• Written By: Ramana S. (Bob) Moorthy, MD

    The authors of this correspondence from the United Kingdom present a case of anterior uveitis and iris photoablation secondary to intense pulsed light (IPL) therapy. To their knowledge, this is one of only a small number of cases to be described regarding ocular IPL complications.

    IPL is a noninvasive photorejuvenation treatment used to improve skin texture and treat areas of skin dyspigmentation or telangiectasia. It is frequently performed by nonmedically trained staff in beauty salons around the world. In my opinion, these kinds of scope-of-practice issues in which nonmedical people perform dangerous procedures with little knowledge illustrate the need for "house of medicine"- driven regulation of "surgical procedures."

    The patient, a 31-year-old woman, presented with unilateral pain and photophobia two days after IPL to remove freckles. She reported that she was given eye protection initially but it was removed by the treating technician to treat the eyelid skin over the right eye. During the procedure, she complained of discomfort in her right eye and afterward noticed that the conjunctiva was injected and her pupil was irregular.

    She had anterior chamber cell and flare, iris stromal hemorrhages, and diffuse transillumination defects. It was thought that the pigmented tissues on the iris were directly photoablated.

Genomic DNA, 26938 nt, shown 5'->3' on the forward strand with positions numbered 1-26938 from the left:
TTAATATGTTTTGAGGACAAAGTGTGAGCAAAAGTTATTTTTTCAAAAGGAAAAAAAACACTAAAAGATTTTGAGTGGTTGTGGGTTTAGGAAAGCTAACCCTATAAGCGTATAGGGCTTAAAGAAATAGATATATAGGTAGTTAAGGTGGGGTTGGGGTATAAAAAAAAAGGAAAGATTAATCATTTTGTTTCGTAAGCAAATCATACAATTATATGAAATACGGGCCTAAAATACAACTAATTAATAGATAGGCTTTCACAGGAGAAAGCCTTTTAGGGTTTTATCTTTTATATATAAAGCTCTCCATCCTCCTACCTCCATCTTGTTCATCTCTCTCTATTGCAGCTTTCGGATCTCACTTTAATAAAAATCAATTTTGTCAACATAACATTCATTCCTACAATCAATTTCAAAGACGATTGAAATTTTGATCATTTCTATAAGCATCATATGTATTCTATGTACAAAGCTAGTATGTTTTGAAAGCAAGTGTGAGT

She was treated with topical corticosteroids and cycloplegics. Her condition improved and iritis resolved, but she was left with sequelae of anisocoria and severe glare.

    The authors note that IPL uses polychromatic 500- to 1300-nm wavelength light to achieve photothermolysis of pigmented cutaneous tissues. The iris, with its richly pigmented structure, absorbs light within this spectrum and consequently renders it vulnerable to damage by IPL. Its potential effect on pigmented structures, such as the retinal pigment epithelium, remains of concern.

    The popularity of IPL is increasing, and it needs to be included in the causes of unilateral iridocyclitis. The authors note that patients undergoing IPL should be offered eye protection and instructed not to remove it. Better training of and awareness by treating technicians regarding potential side effects will help prevent similar cases in the future.